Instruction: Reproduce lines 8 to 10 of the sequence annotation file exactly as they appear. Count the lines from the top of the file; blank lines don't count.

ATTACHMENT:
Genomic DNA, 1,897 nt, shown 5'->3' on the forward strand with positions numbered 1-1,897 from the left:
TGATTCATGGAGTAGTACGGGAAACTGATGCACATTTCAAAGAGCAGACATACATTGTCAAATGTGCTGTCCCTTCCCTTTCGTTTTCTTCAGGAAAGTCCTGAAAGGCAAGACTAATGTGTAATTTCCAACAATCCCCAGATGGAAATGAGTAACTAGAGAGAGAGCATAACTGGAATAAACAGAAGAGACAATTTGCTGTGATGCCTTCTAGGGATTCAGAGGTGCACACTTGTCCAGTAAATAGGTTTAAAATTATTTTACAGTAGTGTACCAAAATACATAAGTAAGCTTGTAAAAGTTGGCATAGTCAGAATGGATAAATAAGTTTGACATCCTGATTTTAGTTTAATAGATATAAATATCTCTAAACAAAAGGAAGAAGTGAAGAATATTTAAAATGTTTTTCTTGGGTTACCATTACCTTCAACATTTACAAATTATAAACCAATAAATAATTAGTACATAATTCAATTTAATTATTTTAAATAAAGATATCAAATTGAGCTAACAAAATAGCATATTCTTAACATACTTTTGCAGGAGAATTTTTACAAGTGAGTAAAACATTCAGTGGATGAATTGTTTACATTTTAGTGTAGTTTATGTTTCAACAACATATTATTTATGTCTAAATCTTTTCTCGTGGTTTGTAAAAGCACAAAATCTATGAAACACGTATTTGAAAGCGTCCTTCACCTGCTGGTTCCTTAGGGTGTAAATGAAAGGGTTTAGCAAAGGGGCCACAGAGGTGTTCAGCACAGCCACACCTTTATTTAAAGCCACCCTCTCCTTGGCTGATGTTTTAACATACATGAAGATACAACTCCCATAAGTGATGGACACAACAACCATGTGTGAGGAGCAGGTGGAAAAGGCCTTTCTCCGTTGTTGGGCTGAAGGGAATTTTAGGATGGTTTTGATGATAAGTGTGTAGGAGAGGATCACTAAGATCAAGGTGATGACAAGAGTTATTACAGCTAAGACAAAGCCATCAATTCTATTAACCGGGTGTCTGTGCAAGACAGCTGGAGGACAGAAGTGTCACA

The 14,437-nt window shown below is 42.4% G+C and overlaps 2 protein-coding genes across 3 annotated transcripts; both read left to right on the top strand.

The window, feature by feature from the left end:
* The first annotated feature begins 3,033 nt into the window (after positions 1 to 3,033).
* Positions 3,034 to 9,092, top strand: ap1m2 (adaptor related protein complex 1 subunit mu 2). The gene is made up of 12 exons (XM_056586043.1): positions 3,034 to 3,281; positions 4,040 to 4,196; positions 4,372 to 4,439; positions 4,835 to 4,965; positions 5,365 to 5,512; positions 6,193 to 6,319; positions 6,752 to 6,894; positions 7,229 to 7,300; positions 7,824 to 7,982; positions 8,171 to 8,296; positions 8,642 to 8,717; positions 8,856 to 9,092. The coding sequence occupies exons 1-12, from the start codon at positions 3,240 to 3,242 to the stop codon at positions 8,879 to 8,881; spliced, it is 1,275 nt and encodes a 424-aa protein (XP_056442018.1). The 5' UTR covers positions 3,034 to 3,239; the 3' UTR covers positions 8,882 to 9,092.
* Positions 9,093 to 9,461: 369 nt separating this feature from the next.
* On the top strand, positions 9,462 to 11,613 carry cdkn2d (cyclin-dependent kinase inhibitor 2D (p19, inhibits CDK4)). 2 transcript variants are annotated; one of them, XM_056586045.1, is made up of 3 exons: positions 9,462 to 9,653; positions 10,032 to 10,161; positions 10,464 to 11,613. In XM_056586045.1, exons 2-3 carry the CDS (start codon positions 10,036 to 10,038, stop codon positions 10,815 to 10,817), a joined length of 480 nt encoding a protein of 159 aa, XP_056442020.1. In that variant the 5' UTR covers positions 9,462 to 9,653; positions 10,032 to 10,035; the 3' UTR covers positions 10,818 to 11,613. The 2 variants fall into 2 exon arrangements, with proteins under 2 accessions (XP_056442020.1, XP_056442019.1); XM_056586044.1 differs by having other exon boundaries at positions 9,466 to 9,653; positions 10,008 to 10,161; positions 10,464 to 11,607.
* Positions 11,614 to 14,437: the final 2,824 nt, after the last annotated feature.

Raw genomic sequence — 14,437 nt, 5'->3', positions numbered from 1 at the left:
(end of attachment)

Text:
* On the top strand, positions 9,462 to 11,613 carry cdkn2d (cyclin-dependent kinase inhibitor 2D (p19, inhibits CDK4)). 2 transcript variants are annotated; one of them, XM_056586045.1, is made up of 3 exons: positions 9,462 to 9,653; positions 10,032 to 10,161; positions 10,464 to 11,613. In XM_056586045.1, exons 2-3 carry the CDS (start codon positions 10,036 to 10,038, stop codon positions 10,815 to 10,817), a joined length of 480 nt encoding a protein of 159 aa, XP_056442020.1. In that variant the 5' UTR covers positions 9,462 to 9,653; positions 10,032 to 10,035; the 3' UTR covers positions 10,818 to 11,613. The 2 variants fall into 2 exon arrangements, with proteins under 2 accessions (XP_056442020.1, XP_056442019.1); XM_056586044.1 differs by having other exon boundaries at positions 9,466 to 9,653; positions 10,008 to 10,161; positions 10,464 to 11,607.
* Positions 11,614 to 14,437: the final 2,824 nt, after the last annotated feature.

Raw genomic sequence — 14,437 nt, 5'->3', positions numbered from 1 at the left: